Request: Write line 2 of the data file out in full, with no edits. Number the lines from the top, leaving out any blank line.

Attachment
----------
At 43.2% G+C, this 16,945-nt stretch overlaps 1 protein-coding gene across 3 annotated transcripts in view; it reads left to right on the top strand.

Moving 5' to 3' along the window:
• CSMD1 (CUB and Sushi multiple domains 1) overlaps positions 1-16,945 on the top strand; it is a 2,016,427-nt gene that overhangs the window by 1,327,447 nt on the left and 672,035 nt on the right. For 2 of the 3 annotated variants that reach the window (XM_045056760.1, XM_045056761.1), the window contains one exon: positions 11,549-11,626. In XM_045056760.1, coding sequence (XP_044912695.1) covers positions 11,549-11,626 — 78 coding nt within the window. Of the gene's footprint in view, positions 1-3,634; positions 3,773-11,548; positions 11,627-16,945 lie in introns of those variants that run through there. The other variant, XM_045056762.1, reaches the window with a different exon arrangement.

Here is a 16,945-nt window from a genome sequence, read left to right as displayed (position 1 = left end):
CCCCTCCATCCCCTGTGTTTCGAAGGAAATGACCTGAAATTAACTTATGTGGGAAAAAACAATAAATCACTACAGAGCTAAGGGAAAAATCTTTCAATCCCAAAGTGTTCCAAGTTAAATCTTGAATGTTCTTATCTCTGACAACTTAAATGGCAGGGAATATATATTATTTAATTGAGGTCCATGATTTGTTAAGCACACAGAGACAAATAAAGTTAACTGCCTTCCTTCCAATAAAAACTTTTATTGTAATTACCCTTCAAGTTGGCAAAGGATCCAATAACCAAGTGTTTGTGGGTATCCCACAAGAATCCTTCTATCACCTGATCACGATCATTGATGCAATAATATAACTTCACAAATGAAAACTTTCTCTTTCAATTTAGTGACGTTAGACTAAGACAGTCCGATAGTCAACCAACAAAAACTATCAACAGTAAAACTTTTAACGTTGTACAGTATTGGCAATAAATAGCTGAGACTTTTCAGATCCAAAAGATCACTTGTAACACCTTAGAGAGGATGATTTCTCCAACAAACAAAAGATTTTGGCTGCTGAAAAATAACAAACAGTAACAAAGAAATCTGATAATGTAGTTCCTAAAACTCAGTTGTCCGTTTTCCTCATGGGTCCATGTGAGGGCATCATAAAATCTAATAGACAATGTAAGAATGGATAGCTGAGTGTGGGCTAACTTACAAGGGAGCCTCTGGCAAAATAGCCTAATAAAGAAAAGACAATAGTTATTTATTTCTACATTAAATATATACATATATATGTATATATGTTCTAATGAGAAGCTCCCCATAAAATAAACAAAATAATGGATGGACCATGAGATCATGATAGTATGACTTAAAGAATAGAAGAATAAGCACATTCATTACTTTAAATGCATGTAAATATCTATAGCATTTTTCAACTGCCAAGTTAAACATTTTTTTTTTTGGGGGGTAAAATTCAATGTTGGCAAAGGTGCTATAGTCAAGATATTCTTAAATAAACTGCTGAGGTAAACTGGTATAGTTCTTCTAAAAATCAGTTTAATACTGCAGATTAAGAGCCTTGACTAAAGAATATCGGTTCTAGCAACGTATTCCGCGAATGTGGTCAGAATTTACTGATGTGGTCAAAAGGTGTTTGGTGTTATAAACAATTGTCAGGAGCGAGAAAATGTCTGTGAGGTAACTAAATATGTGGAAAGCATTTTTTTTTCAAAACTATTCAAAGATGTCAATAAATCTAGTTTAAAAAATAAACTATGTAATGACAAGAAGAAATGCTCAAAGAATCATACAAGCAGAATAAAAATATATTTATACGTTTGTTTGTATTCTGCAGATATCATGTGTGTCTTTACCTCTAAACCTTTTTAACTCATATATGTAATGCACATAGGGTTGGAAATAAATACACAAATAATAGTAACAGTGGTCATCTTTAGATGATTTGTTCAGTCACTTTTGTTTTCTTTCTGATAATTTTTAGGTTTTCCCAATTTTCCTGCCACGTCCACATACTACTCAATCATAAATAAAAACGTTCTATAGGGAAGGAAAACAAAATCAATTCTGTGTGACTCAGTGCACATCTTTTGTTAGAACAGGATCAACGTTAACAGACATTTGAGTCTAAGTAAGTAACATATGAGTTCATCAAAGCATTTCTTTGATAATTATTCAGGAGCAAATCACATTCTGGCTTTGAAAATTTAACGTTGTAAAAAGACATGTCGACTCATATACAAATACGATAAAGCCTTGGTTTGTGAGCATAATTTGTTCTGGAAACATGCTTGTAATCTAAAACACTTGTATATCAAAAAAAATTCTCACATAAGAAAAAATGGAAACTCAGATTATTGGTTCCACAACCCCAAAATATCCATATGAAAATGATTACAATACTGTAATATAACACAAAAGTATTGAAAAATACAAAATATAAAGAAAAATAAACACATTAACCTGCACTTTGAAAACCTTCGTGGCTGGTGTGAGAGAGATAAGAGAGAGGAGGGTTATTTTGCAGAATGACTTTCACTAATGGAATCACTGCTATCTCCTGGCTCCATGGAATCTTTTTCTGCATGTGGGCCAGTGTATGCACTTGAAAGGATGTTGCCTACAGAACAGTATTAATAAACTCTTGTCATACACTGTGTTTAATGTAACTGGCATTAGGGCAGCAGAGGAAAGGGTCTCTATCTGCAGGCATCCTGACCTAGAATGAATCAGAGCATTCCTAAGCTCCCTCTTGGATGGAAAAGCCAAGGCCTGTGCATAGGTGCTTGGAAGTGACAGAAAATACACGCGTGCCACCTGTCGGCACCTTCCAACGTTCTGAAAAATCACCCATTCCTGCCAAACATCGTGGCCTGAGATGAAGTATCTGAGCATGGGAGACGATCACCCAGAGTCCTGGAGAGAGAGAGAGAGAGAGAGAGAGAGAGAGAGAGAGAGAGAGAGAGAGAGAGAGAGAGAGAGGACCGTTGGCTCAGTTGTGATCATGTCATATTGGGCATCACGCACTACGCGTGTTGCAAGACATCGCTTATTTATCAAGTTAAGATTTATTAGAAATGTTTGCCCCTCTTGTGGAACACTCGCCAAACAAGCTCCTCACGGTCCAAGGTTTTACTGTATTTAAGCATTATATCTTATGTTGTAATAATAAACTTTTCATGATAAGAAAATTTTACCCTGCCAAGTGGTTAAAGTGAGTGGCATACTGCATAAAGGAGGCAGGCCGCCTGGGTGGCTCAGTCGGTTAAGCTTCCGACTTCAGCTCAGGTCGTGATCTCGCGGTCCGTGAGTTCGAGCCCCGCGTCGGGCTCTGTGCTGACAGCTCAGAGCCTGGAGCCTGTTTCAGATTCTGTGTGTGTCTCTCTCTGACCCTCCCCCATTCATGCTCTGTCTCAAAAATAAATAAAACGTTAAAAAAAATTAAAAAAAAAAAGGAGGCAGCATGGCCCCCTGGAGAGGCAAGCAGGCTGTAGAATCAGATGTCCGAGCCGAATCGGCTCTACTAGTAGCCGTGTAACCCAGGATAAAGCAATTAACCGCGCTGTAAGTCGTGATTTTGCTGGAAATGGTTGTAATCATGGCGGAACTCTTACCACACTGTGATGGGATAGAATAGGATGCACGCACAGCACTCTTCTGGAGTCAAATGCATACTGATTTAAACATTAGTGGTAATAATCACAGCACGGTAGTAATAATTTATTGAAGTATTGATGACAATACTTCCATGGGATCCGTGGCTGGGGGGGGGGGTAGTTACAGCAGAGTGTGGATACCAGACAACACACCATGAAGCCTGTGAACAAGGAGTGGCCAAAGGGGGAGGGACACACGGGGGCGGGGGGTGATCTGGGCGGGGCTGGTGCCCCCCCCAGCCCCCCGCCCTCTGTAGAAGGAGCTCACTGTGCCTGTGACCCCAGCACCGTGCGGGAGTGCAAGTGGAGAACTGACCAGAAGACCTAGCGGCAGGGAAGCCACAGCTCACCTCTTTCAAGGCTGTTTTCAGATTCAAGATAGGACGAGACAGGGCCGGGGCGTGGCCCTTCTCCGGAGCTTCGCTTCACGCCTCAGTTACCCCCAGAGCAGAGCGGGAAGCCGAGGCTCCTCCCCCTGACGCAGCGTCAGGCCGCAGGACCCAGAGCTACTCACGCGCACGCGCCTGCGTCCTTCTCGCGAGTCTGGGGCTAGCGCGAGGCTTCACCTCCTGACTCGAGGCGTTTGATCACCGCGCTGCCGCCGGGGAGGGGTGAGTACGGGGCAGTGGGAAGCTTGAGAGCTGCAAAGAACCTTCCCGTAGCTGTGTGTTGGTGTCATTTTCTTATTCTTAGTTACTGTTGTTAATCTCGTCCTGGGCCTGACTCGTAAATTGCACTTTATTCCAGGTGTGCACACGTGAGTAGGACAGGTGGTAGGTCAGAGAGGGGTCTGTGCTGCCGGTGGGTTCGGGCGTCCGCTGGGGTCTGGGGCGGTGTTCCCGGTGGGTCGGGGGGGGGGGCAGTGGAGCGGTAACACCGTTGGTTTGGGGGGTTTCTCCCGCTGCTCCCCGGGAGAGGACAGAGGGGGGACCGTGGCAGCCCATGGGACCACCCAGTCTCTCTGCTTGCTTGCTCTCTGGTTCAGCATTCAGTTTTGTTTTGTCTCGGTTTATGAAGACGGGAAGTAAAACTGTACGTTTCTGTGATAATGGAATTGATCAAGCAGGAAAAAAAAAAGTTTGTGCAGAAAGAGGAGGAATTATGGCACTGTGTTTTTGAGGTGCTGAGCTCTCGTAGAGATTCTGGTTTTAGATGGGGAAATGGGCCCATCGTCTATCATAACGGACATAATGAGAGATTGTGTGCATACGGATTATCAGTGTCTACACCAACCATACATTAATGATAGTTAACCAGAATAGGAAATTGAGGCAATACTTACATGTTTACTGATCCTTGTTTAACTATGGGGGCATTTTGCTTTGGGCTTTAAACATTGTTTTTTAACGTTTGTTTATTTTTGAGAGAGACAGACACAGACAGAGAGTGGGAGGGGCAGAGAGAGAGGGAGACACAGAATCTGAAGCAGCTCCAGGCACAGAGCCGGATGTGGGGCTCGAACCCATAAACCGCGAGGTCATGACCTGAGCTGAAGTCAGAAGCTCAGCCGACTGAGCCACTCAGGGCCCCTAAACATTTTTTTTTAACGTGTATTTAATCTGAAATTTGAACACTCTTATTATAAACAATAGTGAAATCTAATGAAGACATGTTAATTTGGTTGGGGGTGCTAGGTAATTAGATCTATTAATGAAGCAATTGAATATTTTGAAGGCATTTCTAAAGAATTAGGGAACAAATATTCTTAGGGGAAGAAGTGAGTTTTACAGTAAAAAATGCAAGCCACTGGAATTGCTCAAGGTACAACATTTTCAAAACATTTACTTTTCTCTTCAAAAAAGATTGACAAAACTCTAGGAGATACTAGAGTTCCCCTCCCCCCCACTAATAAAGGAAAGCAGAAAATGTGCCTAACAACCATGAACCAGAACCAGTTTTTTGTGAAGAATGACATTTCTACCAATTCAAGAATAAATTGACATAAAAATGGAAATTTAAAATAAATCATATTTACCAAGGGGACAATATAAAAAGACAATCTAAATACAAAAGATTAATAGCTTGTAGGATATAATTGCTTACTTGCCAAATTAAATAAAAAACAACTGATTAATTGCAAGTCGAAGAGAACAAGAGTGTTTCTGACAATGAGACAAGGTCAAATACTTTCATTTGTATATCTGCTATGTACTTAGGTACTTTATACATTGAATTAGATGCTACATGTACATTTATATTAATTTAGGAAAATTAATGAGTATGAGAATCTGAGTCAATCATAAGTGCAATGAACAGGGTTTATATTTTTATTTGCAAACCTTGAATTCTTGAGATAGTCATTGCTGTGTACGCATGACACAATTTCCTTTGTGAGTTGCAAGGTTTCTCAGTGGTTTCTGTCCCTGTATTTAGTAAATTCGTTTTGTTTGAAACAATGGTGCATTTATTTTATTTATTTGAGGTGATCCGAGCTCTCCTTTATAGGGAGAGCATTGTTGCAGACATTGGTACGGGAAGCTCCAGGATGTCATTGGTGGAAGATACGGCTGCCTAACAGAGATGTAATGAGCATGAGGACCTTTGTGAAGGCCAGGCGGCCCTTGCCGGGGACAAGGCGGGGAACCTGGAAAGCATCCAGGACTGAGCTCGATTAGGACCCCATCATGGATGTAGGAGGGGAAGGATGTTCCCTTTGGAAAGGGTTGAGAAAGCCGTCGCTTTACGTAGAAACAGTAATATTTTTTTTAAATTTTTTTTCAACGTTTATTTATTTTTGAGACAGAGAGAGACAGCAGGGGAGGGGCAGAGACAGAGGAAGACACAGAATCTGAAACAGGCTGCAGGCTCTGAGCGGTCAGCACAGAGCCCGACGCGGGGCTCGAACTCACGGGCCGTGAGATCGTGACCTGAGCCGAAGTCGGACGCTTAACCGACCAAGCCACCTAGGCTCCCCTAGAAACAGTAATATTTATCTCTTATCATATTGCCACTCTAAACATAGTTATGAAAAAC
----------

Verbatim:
Moving 5' to 3' along the window: